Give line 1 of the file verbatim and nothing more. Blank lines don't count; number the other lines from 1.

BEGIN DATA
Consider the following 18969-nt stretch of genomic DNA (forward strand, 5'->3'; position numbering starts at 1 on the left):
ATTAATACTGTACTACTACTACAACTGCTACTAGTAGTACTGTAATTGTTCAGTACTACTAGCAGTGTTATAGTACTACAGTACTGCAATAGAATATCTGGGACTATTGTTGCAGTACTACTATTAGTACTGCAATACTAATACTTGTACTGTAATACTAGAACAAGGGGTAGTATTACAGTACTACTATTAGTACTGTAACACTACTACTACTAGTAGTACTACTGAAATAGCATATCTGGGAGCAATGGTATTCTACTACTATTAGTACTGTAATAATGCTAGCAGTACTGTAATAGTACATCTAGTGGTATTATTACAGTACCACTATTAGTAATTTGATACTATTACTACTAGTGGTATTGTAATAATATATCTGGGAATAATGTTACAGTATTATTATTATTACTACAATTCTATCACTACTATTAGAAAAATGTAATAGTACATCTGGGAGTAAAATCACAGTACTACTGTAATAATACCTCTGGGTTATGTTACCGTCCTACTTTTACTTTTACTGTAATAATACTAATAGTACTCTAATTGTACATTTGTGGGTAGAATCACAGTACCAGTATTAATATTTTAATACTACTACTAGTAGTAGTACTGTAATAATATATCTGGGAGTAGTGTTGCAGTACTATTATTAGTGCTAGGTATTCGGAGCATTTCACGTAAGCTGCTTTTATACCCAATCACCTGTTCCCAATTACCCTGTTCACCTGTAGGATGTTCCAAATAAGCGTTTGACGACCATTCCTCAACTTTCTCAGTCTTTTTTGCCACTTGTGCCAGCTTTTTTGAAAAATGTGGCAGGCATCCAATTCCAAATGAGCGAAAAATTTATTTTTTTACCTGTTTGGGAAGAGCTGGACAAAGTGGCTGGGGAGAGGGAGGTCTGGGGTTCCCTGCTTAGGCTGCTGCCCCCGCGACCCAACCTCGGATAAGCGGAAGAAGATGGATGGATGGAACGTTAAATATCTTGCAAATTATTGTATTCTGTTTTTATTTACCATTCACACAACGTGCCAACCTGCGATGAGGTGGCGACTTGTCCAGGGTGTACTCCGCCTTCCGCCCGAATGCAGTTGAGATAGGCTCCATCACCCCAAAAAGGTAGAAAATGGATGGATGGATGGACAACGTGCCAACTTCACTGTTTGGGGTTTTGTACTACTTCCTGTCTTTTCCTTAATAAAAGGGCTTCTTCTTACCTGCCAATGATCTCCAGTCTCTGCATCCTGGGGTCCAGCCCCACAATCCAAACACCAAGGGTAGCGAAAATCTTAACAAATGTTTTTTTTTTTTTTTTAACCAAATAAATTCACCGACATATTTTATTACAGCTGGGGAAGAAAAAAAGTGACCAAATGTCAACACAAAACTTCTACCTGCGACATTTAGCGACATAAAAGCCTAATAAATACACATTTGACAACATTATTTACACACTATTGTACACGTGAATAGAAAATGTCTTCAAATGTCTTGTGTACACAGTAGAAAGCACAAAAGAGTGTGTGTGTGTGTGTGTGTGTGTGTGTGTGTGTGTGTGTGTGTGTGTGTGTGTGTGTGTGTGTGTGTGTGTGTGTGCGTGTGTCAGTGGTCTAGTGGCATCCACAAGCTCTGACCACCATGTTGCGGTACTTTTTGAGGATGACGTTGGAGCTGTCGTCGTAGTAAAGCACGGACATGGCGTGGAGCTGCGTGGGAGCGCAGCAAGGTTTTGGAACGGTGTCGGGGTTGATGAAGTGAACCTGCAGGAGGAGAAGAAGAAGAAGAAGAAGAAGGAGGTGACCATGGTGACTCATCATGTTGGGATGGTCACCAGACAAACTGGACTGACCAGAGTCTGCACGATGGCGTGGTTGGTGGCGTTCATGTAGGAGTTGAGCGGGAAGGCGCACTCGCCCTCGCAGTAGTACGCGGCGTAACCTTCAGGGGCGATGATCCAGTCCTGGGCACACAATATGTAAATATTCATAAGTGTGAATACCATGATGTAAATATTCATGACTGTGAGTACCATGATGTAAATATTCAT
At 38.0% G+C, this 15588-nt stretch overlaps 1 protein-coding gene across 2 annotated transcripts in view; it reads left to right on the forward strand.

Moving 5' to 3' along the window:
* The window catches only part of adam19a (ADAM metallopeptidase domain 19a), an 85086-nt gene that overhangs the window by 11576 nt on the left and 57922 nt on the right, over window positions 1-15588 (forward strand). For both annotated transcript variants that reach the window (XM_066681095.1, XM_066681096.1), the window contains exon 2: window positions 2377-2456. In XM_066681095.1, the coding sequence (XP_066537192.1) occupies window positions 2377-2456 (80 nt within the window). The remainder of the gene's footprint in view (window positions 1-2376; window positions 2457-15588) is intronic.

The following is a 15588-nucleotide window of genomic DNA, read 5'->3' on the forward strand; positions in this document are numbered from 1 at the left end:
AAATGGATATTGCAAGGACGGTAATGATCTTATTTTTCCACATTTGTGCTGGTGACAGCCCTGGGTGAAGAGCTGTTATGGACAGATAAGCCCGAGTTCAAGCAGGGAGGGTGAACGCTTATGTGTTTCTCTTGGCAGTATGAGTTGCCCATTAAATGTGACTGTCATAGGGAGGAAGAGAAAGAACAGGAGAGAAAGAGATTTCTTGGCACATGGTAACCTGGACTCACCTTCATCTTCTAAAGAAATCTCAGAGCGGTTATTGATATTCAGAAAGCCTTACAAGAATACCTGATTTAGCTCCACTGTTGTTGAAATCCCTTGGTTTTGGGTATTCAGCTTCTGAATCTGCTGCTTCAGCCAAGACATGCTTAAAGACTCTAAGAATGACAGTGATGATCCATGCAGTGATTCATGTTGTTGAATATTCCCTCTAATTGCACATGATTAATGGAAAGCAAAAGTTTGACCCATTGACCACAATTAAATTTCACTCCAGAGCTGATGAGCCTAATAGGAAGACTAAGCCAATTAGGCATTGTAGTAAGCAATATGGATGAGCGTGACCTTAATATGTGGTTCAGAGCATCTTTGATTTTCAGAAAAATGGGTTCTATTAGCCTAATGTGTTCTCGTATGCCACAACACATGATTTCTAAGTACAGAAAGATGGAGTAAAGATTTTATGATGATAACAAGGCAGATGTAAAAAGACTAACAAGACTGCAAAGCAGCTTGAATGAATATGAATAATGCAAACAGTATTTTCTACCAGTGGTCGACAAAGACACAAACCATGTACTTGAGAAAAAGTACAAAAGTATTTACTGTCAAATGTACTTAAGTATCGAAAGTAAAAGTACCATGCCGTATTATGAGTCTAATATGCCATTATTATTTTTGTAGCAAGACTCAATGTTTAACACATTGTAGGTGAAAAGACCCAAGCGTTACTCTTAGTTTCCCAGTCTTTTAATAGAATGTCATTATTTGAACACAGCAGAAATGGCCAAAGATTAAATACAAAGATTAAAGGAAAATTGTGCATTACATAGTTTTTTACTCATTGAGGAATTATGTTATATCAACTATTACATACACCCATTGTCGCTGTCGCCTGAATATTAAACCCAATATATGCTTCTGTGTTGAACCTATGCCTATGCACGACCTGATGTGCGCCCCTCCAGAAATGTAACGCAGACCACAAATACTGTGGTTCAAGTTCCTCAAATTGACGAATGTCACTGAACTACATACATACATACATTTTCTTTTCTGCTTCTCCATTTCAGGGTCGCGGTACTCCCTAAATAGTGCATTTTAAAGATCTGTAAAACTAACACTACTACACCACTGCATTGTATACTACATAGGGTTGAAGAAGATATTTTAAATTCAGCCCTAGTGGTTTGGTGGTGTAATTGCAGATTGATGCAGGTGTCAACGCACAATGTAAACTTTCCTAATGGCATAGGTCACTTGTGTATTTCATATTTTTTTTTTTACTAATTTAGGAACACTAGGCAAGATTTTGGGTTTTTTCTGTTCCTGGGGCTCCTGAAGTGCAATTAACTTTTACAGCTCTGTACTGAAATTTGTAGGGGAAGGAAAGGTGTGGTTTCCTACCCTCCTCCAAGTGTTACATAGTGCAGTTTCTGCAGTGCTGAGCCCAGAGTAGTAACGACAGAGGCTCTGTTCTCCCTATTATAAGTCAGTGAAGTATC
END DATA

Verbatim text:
Consider the following 18969-nt stretch of genomic DNA (forward strand, 5'->3'; position numbering starts at 1 on the left):